Nav: Home

Using light for next-generation data storage

July 11, 2018

Tiny, nano-sized crystals of salt encoded with data using light from a laser could be the next data storage technology of choice, following research by Australian scientists.

The researchers from the University of South Australia and University of Adelaide, in collaboration with the University of New South Wales, have demonstrated a novel and energy-efficient approach to storing data using light.

"With the use of data in society increasing dramatically due to the likes of social media, cloud computing and increased smart phone adoption, existing data storage technologies such as hard drive disks and solid-state storage are fast approaching their limits," says project leader Dr Nick Riesen, a Research Fellow at the University of South Australia.

"We have entered an age where new technologies are required to meet the demands of 100s of terabyte (1000 gigabytes) or even petabyte (one million gigabytes) storage. One of the most promising techniques of achieving this is optical data storage."

Dr Riesen and University of Adelaide PhD student Xuanzhao Pan developed technology based on nanocrystals with light-emitting properties that can be efficiently switched on and off in patterns that represent digital information. The researchers used lasers to alter the electronic states, and therefore the fluorescence properties, of the crystals.

Their research shows that these fluorescent nanocrystals could represent a promising alternative to traditional magnetic (hard drive disk) and solid-state (solid state drive) data storage or blu-ray discs. They demonstrated rewritable data storage in crystals that are 100s of times smaller than that visible with the human eye.

"What makes this technique for storing information using light interesting is that several bits can be stored simultaneously. And, unlike most other optical data storage techniques, the data is rewritable," says Dr Riesen.

This 'multilevel data storage' - storing several bits on a single crystal - opens the way for much higher storage densities. The technology also allows for very low-power lasers to be used, increasing its energy efficiency and being more practical for consumer applications.

"The low energy requirement also makes this system ideal for optical data storage on integrated electronic circuits," says Professor Hans Riesen from the University of New South Wales.

"These results showcase the benefits of establishing complementary research capabilities and infrastructure at collaborating universities - this has been a deliberate strategy in the photonics domain that is bearing fruit across a number of projects," says Professor Tanya Monro, DVC-R at the University of South Australia.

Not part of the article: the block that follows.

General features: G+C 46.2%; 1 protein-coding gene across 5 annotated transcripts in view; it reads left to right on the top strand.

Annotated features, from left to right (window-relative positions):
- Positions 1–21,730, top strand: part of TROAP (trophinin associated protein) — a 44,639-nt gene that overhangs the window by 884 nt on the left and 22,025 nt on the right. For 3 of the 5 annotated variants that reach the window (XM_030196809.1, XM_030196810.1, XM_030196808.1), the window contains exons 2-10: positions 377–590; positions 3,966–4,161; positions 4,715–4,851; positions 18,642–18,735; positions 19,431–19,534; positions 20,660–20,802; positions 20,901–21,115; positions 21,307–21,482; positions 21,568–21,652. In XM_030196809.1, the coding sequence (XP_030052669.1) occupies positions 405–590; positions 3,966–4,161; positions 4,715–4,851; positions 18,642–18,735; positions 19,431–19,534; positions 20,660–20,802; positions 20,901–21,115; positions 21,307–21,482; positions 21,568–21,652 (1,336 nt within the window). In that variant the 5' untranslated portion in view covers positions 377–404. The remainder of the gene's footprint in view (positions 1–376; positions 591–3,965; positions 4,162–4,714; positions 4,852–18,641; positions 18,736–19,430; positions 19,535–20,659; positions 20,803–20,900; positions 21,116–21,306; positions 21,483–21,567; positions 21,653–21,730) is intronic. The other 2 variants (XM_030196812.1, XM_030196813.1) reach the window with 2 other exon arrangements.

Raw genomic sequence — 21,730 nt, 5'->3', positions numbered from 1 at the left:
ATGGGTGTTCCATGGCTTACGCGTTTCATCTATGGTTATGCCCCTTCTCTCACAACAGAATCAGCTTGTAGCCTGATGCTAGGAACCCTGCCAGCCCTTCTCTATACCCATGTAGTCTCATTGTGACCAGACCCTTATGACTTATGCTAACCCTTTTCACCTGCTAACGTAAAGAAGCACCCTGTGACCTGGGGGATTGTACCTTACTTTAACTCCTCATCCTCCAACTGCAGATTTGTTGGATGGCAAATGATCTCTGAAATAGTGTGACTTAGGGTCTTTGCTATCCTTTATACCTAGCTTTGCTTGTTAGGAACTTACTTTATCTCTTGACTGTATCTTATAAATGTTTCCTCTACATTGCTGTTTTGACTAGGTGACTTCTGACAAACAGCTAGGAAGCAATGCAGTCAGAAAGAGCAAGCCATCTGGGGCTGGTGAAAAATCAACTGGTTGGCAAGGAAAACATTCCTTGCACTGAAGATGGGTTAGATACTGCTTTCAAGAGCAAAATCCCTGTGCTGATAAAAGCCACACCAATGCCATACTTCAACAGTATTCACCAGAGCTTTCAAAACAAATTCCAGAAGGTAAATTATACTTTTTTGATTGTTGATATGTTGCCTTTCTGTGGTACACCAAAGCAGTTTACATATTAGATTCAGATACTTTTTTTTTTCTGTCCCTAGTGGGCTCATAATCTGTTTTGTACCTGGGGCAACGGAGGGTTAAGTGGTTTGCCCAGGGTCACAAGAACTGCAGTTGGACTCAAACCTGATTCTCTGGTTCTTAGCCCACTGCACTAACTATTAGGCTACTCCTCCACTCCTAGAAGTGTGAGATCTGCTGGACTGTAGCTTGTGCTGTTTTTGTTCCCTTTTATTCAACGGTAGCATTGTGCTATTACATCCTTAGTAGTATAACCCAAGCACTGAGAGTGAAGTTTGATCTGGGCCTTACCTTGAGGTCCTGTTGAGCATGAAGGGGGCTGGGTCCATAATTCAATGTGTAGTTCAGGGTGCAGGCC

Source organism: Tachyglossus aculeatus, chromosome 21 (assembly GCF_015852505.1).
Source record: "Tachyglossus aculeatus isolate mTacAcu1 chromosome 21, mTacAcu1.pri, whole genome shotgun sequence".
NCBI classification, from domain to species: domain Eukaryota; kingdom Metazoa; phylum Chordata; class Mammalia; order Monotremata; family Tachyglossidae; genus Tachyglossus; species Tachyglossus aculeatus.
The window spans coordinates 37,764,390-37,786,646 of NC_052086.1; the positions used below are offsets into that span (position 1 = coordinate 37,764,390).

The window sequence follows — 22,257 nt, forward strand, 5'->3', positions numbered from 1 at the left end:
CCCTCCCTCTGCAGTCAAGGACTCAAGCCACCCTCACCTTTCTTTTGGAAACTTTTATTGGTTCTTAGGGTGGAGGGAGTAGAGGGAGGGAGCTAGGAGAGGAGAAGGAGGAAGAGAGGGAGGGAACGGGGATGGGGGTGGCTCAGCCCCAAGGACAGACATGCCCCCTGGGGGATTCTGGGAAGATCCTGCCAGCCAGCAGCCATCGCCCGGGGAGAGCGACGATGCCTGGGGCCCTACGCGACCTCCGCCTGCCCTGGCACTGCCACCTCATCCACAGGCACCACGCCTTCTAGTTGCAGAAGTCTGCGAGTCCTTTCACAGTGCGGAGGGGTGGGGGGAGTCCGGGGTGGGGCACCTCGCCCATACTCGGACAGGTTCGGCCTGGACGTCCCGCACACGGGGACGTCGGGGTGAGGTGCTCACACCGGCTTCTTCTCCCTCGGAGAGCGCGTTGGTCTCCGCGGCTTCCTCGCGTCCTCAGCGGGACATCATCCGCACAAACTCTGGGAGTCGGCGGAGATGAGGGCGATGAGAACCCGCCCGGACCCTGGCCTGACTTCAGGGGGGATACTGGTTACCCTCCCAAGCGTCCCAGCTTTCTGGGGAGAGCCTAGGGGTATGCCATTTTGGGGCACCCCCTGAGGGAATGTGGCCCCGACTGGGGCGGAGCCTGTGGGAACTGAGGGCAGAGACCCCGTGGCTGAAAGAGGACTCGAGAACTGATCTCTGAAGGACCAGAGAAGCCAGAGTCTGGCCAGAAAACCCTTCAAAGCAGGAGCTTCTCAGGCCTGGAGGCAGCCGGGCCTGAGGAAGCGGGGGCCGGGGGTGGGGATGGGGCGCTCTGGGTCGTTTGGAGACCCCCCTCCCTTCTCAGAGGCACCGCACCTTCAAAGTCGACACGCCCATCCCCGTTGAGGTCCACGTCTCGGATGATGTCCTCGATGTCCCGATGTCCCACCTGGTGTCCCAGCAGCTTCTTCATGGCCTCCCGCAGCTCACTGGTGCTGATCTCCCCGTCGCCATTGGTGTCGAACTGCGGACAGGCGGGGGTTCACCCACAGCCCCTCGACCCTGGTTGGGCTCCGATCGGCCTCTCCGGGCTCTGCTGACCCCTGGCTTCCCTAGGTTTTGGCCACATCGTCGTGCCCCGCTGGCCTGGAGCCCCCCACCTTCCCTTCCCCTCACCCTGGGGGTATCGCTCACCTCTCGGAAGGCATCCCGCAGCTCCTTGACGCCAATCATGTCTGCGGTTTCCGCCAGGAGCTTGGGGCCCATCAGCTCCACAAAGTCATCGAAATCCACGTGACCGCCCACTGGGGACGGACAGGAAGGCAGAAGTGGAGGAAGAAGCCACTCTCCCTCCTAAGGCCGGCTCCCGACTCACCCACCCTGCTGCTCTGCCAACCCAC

The technology also has the potential to push forward the boundaries of how much digital data can be stored through the development of 3D data storage.

"We think it's possible to extend this data storage platform to 3D technologies in which the nanocrystals would be embedded into a glass or polymer, making use of the glass-processing capabilities we have at IPAS," says Professor Heike Ebendorff-Heidepriem, University of Adelaide. "This project shows the far-reaching applications that can be achieved through transdisciplinary research into new materials."

Dr Riesen says: "3D optical data storage could potentially allow for up to petabyte level data storage in small data cubes. To put that in perspective, it is believed that the human brain can store about 2.5 petabytes. This new technology could be a viable solution to the great challenge of overcoming the bottleneck in data storage."

The research is published in the open access journal Optics Express.
-end-


University of South Australia

Related Nanocrystals Articles:

Single-particle spectroscopy of CsPbBr3 perovskite reveals the origin low electrolumine
Researchers from Tokyo Institute of Technology (Tokyo Tech) used the method of single-particle spectroscopy to study electroluminescence in light-emitting devices.
University of Konstanz researchers create uniform-shape polymer nanocrystals